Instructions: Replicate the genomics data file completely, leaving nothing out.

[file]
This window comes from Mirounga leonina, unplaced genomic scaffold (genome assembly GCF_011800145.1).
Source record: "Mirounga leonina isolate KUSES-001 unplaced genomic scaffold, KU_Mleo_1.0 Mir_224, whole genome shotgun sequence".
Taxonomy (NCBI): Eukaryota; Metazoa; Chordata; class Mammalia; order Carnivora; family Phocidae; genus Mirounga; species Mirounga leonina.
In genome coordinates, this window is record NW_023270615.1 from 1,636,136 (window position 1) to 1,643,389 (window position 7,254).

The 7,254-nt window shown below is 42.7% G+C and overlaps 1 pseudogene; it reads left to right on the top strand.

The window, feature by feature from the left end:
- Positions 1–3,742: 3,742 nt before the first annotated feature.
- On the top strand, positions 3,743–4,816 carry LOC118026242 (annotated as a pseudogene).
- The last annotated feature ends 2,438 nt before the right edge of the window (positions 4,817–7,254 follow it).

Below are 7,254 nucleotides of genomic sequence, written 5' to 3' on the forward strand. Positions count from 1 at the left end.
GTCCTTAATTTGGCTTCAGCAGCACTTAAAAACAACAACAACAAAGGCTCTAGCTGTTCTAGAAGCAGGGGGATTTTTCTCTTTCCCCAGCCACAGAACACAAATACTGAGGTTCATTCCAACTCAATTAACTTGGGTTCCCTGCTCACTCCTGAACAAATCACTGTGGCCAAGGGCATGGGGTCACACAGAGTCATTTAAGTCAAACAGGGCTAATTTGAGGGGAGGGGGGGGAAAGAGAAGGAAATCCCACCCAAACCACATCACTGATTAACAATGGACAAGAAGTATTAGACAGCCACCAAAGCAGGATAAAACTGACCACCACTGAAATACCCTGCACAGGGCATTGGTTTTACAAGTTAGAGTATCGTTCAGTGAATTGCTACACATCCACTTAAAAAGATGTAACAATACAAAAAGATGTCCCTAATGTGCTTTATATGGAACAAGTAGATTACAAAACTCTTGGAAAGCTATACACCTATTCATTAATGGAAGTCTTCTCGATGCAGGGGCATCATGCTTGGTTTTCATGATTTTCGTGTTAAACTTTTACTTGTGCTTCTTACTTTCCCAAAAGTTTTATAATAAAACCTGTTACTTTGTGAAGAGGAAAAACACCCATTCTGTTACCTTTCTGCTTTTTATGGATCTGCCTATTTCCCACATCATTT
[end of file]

This window comes from Mirounga leonina, unplaced genomic scaffold (genome assembly GCF_011800145.1).
Source record: "Mirounga leonina isolate KUSES-001 unplaced genomic scaffold, KU_Mleo_1.0 Mir_224, whole genome shotgun sequence".
Taxonomy (NCBI): Eukaryota; Metazoa; Chordata; class Mammalia; order Carnivora; family Phocidae; genus Mirounga; species Mirounga leonina.
In genome coordinates, this window is record NW_023270615.1 from 1,636,136 (window position 1) to 1,643,389 (window position 7,254).

The 7,254-nt window shown below is 42.7% G+C and overlaps 1 pseudogene; it reads left to right on the top strand.

The window, feature by feature from the left end:
- Positions 1–3,742: 3,742 nt before the first annotated feature.
- On the top strand, positions 3,743–4,816 carry LOC118026242 (annotated as a pseudogene).
- The last annotated feature ends 2,438 nt before the right edge of the window (positions 4,817–7,254 follow it).

Below are 7,254 nucleotides of genomic sequence, written 5' to 3' on the forward strand. Positions count from 1 at the left end.
GTCCTTAATTTGGCTTCAGCAGCACTTAAAAACAACAACAACAAAGGCTCTAGCTGTTCTAGAAGCAGGGGGATTTTTCTCTTTCCCCAGCCACAGAACACAAATACTGAGGTTCATTCCAACTCAATTAACTTGGGTTCCCTGCTCACTCCTGAACAAATCACTGTGGCCAAGGGCATGGGGTCACACAGAGTCATTTAAGTCAAACAGGGCTAATTTGAGGGGAGGGGGGGGAAAGAGAAGGAAATCCCACCCAAACCACATCACTGATTAACAATGGACAAGAAGTATTAGACAGCCACCAAAGCAGGATAAAACTGACCACCACTGAAATACCCTGCACAGGGCATTGGTTTTACAAGTTAGAGTATCGTTCAGTGAATTGCTACACATCCACTTAAAAAGATGTAACAATACAAAAAGATGTCCCTAATGTGCTTTATATGGAACAAGTAGATTACAAAACTCTTGGAAAGCTATACACCTATTCATTAATGGAAGTCTTCTCGATGCAGGGGCATCATGCTTGGTTTTCATGATTTTCGTGTTAAACTTTTACTTGTGCTTCTTACTTTCCCAAAAGTTTTATAATAAAACCTGTTACTTTGTGAAGAGGAAAAACACCCATTCTGTTACCTTTCTGCTTTTTATGGATCTGCCTATTTCCCACATCATTT